Many people want to leave their families more than the money they will need to buy their homes. Life comes with a lot of expenses. If you weren't there to contribute, could your family afford to pay for a sudden health crisis, tuition to a great college, or new vehicles?

Also, consider that inflation will always push prices up. Your mortgage will become more affordable as you repay the debt. Other than changes in property tax, that's a relatively fixed expense. College tuition and healthcare, however, get more expensive every year. You have no idea how much it might cost to send your youngest child to school.

Compare Your Term Life Insurance Policy Options

Once you decide how much coverage you want from your decreasing term life insurance, you can start comparing policy options and premiums. You will get the best deal by requesting quotes from as many insurance companies as possible. Just because one insurance provider charges more than you expected doesn't mean that another company won't have a significantly lower price.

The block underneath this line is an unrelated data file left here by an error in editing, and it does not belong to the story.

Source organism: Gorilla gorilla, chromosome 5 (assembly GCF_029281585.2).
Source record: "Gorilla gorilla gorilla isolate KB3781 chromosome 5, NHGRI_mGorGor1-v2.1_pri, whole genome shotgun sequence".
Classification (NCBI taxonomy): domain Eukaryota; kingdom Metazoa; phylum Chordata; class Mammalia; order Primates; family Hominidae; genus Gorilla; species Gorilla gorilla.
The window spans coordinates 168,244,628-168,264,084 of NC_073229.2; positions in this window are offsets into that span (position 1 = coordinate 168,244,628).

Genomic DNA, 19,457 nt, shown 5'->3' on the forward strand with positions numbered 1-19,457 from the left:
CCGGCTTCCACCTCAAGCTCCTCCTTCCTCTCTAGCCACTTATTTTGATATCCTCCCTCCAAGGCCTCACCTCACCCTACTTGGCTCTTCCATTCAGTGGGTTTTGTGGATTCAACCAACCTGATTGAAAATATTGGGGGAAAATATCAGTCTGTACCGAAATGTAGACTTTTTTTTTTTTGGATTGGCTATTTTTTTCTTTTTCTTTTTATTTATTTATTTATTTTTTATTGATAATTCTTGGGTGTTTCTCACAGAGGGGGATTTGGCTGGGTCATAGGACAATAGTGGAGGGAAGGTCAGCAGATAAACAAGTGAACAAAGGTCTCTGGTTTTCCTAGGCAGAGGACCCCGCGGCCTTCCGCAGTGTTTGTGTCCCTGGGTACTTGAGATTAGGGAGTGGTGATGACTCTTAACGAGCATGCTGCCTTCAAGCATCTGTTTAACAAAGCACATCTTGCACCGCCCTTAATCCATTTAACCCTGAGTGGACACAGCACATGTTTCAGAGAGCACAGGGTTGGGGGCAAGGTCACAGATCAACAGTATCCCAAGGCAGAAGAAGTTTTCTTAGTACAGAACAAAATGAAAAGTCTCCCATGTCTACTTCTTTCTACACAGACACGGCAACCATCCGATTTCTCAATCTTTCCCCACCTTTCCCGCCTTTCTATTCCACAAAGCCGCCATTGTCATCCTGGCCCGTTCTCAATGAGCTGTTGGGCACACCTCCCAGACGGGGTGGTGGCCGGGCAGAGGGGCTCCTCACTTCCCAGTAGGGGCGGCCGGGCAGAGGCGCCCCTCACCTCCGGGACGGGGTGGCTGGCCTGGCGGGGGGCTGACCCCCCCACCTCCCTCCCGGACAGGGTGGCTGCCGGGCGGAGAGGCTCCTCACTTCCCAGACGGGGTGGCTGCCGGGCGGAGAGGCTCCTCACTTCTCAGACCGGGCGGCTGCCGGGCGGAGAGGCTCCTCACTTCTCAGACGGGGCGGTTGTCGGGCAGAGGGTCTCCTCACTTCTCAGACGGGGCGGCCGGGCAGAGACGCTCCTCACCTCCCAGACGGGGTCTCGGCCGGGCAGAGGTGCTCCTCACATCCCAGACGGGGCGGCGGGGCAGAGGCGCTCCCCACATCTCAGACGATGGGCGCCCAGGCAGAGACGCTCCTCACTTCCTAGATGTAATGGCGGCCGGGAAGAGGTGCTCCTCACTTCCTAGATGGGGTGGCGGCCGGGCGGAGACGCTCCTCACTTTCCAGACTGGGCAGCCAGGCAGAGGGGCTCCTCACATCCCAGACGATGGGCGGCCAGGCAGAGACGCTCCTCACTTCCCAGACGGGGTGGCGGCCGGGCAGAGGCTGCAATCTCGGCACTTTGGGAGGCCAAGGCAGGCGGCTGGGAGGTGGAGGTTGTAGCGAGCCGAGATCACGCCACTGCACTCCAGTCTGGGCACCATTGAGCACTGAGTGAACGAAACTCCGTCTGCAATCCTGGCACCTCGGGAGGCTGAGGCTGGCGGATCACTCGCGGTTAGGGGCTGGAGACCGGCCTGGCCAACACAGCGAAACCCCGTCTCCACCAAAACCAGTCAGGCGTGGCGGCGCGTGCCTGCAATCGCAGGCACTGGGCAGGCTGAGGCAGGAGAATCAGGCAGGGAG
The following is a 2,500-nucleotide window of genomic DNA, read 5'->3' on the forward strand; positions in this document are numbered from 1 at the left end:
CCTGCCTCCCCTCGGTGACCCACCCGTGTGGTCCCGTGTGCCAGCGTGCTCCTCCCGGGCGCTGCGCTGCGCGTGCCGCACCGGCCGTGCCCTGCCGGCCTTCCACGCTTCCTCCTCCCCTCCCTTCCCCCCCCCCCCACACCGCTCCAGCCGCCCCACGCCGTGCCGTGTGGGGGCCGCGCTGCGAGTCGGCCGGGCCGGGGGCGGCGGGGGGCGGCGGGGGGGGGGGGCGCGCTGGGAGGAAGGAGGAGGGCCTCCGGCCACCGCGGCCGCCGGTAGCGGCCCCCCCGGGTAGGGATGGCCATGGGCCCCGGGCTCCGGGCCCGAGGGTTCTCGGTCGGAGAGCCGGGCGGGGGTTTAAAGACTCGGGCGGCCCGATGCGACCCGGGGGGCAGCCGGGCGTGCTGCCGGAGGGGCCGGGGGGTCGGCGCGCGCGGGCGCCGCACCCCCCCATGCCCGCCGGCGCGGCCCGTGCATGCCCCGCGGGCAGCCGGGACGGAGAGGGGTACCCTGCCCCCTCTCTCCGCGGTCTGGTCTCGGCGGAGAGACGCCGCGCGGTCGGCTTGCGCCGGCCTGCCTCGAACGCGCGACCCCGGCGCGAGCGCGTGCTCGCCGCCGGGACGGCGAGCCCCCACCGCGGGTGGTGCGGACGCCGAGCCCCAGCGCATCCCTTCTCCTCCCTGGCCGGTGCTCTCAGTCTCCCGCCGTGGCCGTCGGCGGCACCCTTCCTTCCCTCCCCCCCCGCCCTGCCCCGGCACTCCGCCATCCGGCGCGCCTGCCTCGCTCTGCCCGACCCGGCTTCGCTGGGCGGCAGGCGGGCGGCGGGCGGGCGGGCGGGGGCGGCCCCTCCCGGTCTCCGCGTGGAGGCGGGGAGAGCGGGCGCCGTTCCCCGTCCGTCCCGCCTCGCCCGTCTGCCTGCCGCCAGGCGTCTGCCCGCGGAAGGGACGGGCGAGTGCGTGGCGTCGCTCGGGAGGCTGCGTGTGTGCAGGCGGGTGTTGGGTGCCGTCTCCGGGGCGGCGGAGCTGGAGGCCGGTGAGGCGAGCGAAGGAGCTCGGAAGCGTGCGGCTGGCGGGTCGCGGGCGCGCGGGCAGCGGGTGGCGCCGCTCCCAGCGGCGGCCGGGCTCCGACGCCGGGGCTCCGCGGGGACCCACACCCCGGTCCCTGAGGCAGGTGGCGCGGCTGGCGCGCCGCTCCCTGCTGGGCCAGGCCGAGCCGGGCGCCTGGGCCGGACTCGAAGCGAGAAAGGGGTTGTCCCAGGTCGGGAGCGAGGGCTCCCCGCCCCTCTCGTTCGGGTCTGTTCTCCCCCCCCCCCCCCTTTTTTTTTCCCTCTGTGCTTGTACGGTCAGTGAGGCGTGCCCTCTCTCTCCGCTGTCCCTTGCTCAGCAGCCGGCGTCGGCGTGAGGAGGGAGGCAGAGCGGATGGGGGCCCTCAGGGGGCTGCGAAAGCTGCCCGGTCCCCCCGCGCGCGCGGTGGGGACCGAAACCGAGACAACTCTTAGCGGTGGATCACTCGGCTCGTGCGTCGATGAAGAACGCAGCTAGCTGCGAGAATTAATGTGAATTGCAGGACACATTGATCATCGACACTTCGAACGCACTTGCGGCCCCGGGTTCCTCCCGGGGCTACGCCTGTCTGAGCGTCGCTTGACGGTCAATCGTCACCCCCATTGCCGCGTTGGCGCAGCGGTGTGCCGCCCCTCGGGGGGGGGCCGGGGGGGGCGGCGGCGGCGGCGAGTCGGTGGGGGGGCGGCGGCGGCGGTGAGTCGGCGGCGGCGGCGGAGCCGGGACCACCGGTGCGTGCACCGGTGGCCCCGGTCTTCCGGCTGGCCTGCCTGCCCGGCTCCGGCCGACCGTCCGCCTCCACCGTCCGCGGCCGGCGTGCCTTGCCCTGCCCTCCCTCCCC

Read more: How to Pick a Term Life Insurance Policy.

Adjust Your Policy Requirement to Get an Affordable Option

Don't forget that you can always adjust your policy features until you accept an offer. If you don't want to pay the premiums for a $400,000 decreasing term life insurance policy, lower the benefits to see how that affects the price. Reducing your benefit to $300,000 could shave quite a bit off of your annual premium.

You can also play with the length of your policy's term. A 30-year term will usually have higher premiums because you will be older when the coverage ends. Insurance companies pay close attention to statistics, and they factor age into premiums. If you're only 20 years old, then a 30-year policy might have an affordable price. If you're 50 years old, you can expect to pay more because the insurance company knows there is a higher chance that you will die by the time you reach 80.

Shortening the term will lower your premium because it reduces the risk for your insurance company. Most people live beyond 65 years, so you can often get a better deal on a 15-year policy when you're 50 years old. While the 30-year policy probably has a high price, the 15-year policy could fit your budget easily.

Finalize Your Decision by Accepting a Policy

Eventually, you should find a policy that meets your coverage needs and doesn't cost more than you can afford. If you adjust your policy, always request new quotes from insurance companies. The smallest change could make a big difference. You won't know until you ask.